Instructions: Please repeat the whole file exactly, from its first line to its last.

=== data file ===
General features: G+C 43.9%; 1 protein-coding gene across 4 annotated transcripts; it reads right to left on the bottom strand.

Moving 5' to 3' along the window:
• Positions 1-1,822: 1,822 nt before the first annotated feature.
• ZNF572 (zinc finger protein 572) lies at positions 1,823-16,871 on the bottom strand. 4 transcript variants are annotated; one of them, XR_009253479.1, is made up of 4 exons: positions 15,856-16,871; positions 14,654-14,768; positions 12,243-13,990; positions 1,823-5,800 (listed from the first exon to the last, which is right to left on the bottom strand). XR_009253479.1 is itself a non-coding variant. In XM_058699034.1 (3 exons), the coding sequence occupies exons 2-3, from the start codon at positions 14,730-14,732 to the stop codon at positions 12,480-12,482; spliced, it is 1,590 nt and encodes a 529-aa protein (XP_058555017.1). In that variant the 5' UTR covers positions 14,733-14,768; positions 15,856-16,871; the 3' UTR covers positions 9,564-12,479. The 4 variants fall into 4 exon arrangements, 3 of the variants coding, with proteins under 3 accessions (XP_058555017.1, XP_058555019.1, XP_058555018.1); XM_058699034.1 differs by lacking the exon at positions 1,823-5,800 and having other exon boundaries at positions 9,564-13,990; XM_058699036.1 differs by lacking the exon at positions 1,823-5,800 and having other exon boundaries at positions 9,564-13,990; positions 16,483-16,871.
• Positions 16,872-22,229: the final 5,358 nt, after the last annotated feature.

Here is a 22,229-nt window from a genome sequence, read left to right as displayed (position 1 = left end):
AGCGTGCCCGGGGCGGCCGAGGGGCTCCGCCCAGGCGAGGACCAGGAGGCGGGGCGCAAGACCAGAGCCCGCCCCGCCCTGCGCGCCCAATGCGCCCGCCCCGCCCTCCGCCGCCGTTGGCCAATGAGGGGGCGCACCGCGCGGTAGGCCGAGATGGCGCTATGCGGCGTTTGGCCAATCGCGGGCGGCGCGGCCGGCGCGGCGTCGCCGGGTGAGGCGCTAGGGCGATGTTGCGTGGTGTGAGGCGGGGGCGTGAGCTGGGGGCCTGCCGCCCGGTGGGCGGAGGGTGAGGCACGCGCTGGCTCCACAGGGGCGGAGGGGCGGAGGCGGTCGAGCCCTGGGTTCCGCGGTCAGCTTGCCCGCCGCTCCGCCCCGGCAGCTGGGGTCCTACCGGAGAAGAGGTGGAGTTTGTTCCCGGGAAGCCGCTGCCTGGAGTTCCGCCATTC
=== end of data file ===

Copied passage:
General features: G+C 43.9%; 1 protein-coding gene across 4 annotated transcripts; it reads right to left on the bottom strand.

Moving 5' to 3' along the window:
• Positions 1-1,822: 1,822 nt before the first annotated feature.
• ZNF572 (zinc finger protein 572) lies at positions 1,823-16,871 on the bottom strand. 4 transcript variants are annotated; one of them, XR_009253479.1, is made up of 4 exons: positions 15,856-16,871; positions 14,654-14,768; positions 12,243-13,990; positions 1,823-5,800 (listed from the first exon to the last, which is right to left on the bottom strand). XR_009253479.1 is itself a non-coding variant. In XM_058699034.1 (3 exons), the coding sequence occupies exons 2-3, from the start codon at positions 14,730-14,732 to the stop codon at positions 12,480-12,482; spliced, it is 1,590 nt and encodes a 529-aa protein (XP_058555017.1). In that variant the 5' UTR covers positions 14,733-14,768; positions 15,856-16,871; the 3' UTR covers positions 9,564-12,479. The 4 variants fall into 4 exon arrangements, 3 of the variants coding, with proteins under 3 accessions (XP_058555017.1, XP_058555019.1, XP_058555018.1); XM_058699034.1 differs by lacking the exon at positions 1,823-5,800 and having other exon boundaries at positions 9,564-13,990; XM_058699036.1 differs by lacking the exon at positions 1,823-5,800 and having other exon boundaries at positions 9,564-13,990; positions 16,483-16,871.
• Positions 16,872-22,229: the final 5,358 nt, after the last annotated feature.

Here is a 22,229-nt window from a genome sequence, read left to right as displayed (position 1 = left end):
AGCGTGCCCGGGGCGGCCGAGGGGCTCCGCCCAGGCGAGGACCAGGAGGCGGGGCGCAAGACCAGAGCCCGCCCCGCCCTGCGCGCCCAATGCGCCCGCCCCGCCCTCCGCCGCCGTTGGCCAATGAGGGGGCGCACCGCGCGGTAGGCCGAGATGGCGCTATGCGGCGTTTGGCCAATCGCGGGCGGCGCGGCCGGCGCGGCGTCGCCGGGTGAGGCGCTAGGGCGATGTTGCGTGGTGTGAGGCGGGGGCGTGAGCTGGGGGCCTGCCGCCCGGTGGGCGGAGGGTGAGGCACGCGCTGGCTCCACAGGGGCGGAGGGGCGGAGGCGGTCGAGCCCTGGGTTCCGCGGTCAGCTTGCCCGCCGCTCCGCCCCGGCAGCTGGGGTCCTACCGGAGAAGAGGTGGAGTTTGTTCCCGGGAAGCCGCTGCCTGGAGTTCCGCCATTC